What’s frightening about The Truman Show, a dystopic nightmare about the co-option of human experience and survival in a corporate panopticon, is that it turns out to have been optimistic. It views a human life lived with no privacy, without an unscripted moment, to be horrific. Modern reality has found that people want to do it to themselves.
The Truman Show, directed by the great Peter Weir from a screenplay by Andrew Niccol, came out in 1998 where livestreaming, podcasts, and “influencers” weren’t even hinted at in the zeitgeist. It’s the story of a 24-hour television show which broadcasts, unedited and unadulterated, the life of a human being. The first baby adopted by a corporation; Truman Burbank lives in a world where he is the only one non-cast member. His experiences, including the “death” of his father and his college romance which leads to marriage, have all been contrived.
Played by Jim Carrey in his first major starring dramatic role, Truman Burbank lives his life as a kind of sitcom character. He’s semi-happily married. He has a decent job selling insurance. He has a best friend who is with him through thick and thin.
But strange things happen. His unreality begins to unravel. It starts with a light that falls from the sky, smashing on the road in front of his house. It’s obviously a Klieg light, and labeled as “Sirius”, a star. But on the way to work, the radio reports on an aircraft dropping parts as it came to an emergency landing. Curiosity quelled.
But Truman is a curious guy. He wanted, as a kid, to be an explorer. And, in a rare mistake in his controlled life, he falls in love with an extra. Sylvia (Natasha McElhone who might be the woman with the greatest cheekbones on earth) hides from Truman. She tells him they’re not supposed to interact. But he pursues her, and they take a trip to the beach where she almost tells him the truth. She’s interrupted by her “father”, who says she’s schizo and they’re going to Fiji. So, Truman becomes obsessed with going to Fiji.
But because of his father’s tragic death at sea, Truman becomes terrified of going off the island he lives on. Except that death didn’t happen. It was contrived, his father written out of his life.
The genius of the film is how its point of view shifts as the interest in the narrative shifts. It starts mostly from Truman’s point of view. There’s an unfortunate intro that makes it clear he’s a character in a TV show. It would be nice if this didn’t happen, so we could experience everything from Truman’s point of view from the start, but movies need to be sold and without the premise being upfronted, no one would watch. As Truman begins to suspect his position, the film’s perspective shifts from him to his imprisoners.
Specifically, the show creator Cristof becomes the central character. He’s the TV artiste who has created the Truman show, and he loves Truman… not quite like a son. He loves him like a creation he has devised with his God-like powers. And when that creation rebels, he uses his power to bring him in to line.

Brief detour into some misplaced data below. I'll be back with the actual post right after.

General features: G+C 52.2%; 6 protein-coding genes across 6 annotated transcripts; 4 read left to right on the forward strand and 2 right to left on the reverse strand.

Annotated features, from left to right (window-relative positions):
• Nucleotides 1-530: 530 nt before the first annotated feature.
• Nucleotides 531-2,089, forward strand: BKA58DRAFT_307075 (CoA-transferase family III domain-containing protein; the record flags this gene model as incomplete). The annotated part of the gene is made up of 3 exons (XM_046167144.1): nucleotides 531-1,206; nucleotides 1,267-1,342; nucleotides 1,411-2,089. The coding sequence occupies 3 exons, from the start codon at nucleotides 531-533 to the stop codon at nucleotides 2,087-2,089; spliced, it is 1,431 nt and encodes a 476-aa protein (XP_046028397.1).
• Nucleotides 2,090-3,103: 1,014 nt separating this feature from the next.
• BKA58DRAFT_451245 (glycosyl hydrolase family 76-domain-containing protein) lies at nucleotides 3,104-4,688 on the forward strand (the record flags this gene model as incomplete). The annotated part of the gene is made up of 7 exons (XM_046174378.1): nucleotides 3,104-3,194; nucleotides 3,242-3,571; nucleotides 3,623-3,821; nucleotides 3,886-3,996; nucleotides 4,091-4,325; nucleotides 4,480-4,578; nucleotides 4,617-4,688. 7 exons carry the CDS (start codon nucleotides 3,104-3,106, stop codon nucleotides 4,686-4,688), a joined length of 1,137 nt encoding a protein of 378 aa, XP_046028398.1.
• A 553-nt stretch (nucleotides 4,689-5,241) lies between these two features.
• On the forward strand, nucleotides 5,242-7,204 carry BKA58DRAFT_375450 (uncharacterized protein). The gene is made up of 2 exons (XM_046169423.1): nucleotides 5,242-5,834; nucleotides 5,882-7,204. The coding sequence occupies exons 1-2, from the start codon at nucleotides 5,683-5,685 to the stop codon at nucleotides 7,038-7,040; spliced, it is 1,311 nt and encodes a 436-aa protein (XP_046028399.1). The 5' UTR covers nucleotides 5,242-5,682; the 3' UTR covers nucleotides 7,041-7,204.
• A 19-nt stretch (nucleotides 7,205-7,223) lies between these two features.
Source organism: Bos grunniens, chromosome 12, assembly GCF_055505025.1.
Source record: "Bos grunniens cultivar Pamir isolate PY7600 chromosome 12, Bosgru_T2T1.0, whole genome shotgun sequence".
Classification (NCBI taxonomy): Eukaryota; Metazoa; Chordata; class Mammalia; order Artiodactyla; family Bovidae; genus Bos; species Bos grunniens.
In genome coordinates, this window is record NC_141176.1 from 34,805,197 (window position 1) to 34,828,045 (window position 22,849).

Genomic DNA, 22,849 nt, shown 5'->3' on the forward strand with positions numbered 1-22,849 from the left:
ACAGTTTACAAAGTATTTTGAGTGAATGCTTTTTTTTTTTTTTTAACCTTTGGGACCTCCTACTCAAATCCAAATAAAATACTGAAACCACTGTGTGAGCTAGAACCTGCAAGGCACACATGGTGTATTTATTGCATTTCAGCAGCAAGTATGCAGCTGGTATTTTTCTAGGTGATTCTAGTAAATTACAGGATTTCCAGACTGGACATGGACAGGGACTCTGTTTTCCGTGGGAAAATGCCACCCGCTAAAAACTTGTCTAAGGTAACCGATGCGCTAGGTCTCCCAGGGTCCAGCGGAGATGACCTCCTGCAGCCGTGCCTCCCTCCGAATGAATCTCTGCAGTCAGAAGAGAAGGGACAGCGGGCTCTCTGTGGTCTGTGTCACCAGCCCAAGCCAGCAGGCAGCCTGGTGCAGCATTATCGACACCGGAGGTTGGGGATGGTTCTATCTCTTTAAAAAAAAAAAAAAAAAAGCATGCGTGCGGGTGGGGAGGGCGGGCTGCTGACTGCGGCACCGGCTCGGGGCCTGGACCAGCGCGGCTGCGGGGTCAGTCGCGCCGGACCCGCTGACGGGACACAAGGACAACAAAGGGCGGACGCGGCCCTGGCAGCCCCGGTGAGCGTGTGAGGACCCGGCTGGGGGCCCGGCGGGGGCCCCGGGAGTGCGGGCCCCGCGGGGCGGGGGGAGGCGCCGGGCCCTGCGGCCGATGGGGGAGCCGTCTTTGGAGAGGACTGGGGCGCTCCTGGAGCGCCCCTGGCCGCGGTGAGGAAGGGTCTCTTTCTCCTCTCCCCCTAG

The Truman Show operates on several levels at once and does so brilliantly. There’s the personal story of a man learning his life is a lie. There’s the large satirical aspect: the film often moves out of the show’s perspective to the viewers, the lumped proletariat who eats up the show. There’s a Truman Show bar where the show is on constantly and the bar maids’ conjecture about the storylines.
The Truman Show is 25 years old. But it feels more sophisticated than more contemporary films addressing the same questions. I think this is because it comes from a moral universe that doesn’t accept the notion of constant surveillance. This film says, essentially, that one should not be a non-player character in one’s own life. It’s a notion that was almost axiomatic when the movie was made and feels kind of radical today.
The film has so many layers. Take Truman’s wife, Meryl (Laura Linney, who is gorgeous in this film.) She spouts platitudes and spends most of her time engaging in product placement. But then she tells Truman they should work on having kids. She’s part of his simulacrum and obviously sleeping with him as his wife. There’s an obvious ethical quandary there since she’s essentially a corporate prostitute. But when Truman starts to break down and frightens her, she screams to the cameras: “This is unprofessional!”
Andrew Niccol originally wrote the film with a much darker side, and director Peter Weir sought to make it lighter and funnier. But despite the jokes, The Truman Show has a rather grim observation of the panopticon world we live in, which is much more relevant today than when the film was made. Then, the film looked like a dire observation of a terrible possibility. The Truman Show‘s hellscape is the willing reality for many.
The Truman Show‘s pastel-tinged hyper-real small-town aesthetic is beautifully represented on this new 4K transfer. It’s detailed and filmic looking. It’s a fine new release of a film that has become even more timely than when it was released.
The Truman Show has been released on 4K UHD and Blu-ray by Paramount. There are no extras on the 4K disc. Extras on the Blu-ray disc include “How’s it going to end?” (43 min), a making of documentary; Faux Finishing: The Visual Effects of The Truman Show (14 min), about the film’s visual effects; deleted scenes (13 min) and a photo gallery.